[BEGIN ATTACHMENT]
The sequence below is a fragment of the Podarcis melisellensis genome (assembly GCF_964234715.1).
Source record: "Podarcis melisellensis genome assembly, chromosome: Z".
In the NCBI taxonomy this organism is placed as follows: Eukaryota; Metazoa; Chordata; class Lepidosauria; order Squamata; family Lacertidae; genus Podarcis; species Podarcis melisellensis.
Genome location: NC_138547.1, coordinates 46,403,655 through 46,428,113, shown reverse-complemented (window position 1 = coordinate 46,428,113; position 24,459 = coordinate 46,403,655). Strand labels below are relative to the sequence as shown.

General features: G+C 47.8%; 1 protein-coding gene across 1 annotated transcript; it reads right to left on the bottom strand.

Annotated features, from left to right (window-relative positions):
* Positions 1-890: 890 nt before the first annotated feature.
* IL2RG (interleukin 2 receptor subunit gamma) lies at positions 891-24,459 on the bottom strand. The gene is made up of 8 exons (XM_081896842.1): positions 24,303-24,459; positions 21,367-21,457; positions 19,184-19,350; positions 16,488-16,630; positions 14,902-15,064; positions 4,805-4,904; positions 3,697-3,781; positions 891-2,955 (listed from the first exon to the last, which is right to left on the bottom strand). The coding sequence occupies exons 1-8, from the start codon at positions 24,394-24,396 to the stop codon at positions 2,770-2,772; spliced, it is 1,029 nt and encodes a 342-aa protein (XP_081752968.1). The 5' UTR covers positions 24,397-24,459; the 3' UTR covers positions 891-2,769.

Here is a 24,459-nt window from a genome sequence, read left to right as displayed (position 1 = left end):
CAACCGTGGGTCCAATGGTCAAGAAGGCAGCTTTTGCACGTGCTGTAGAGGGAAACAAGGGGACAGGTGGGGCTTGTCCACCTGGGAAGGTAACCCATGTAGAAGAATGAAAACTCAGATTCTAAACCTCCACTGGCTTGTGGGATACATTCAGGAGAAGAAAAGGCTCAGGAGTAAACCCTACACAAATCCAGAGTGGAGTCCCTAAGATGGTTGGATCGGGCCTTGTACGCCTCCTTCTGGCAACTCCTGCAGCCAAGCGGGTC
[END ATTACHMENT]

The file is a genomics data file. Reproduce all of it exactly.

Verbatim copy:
The sequence below is a fragment of the Podarcis melisellensis genome (assembly GCF_964234715.1).
Source record: "Podarcis melisellensis genome assembly, chromosome: Z".
In the NCBI taxonomy this organism is placed as follows: Eukaryota; Metazoa; Chordata; class Lepidosauria; order Squamata; family Lacertidae; genus Podarcis; species Podarcis melisellensis.
Genome location: NC_138547.1, coordinates 46,403,655 through 46,428,113, shown reverse-complemented (window position 1 = coordinate 46,428,113; position 24,459 = coordinate 46,403,655). Strand labels below are relative to the sequence as shown.

General features: G+C 47.8%; 1 protein-coding gene across 1 annotated transcript; it reads right to left on the bottom strand.

Annotated features, from left to right (window-relative positions):
* Positions 1-890: 890 nt before the first annotated feature.
* IL2RG (interleukin 2 receptor subunit gamma) lies at positions 891-24,459 on the bottom strand. The gene is made up of 8 exons (XM_081896842.1): positions 24,303-24,459; positions 21,367-21,457; positions 19,184-19,350; positions 16,488-16,630; positions 14,902-15,064; positions 4,805-4,904; positions 3,697-3,781; positions 891-2,955 (listed from the first exon to the last, which is right to left on the bottom strand). The coding sequence occupies exons 1-8, from the start codon at positions 24,394-24,396 to the stop codon at positions 2,770-2,772; spliced, it is 1,029 nt and encodes a 342-aa protein (XP_081752968.1). The 5' UTR covers positions 24,397-24,459; the 3' UTR covers positions 891-2,769.

Here is a 24,459-nt window from a genome sequence, read left to right as displayed (position 1 = left end):
CAACCGTGGGTCCAATGGTCAAGAAGGCAGCTTTTGCACGTGCTGTAGAGGGAAACAAGGGGACAGGTGGGGCTTGTCCACCTGGGAAGGTAACCCATGTAGAAGAATGAAAACTCAGATTCTAAACCTCCACTGGCTTGTGGGATACATTCAGGAGAAGAAAAGGCTCAGGAGTAAACCCTACACAAATCCAGAGTGGAGTCCCTAAGATGGTTGGATCGGGCCTTGTACGCCTCCTTCTGGCAACTCCTGCAGCCAAGCGGGTC